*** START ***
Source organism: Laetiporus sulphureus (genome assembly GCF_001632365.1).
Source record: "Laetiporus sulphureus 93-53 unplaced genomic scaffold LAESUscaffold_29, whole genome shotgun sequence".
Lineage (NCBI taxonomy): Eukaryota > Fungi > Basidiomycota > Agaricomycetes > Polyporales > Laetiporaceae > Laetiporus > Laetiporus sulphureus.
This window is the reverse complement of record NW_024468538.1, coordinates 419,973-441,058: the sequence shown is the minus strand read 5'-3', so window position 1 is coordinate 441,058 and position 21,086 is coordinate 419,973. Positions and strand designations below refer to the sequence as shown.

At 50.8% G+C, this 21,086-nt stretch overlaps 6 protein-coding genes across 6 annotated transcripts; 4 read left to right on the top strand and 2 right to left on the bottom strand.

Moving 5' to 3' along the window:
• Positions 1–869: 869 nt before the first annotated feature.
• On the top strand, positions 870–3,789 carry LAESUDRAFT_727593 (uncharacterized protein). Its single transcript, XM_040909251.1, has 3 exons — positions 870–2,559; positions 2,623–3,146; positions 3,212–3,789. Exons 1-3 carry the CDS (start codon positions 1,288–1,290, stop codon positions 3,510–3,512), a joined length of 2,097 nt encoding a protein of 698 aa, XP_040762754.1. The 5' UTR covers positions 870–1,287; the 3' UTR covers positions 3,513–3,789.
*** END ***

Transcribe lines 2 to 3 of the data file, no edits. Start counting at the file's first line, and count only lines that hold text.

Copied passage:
Source record: "Laetiporus sulphureus 93-53 unplaced genomic scaffold LAESUscaffold_29, whole genome shotgun sequence".
Lineage (NCBI taxonomy): Eukaryota > Fungi > Basidiomycota > Agaricomycetes > Polyporales > Laetiporaceae > Laetiporus > Laetiporus sulphureus.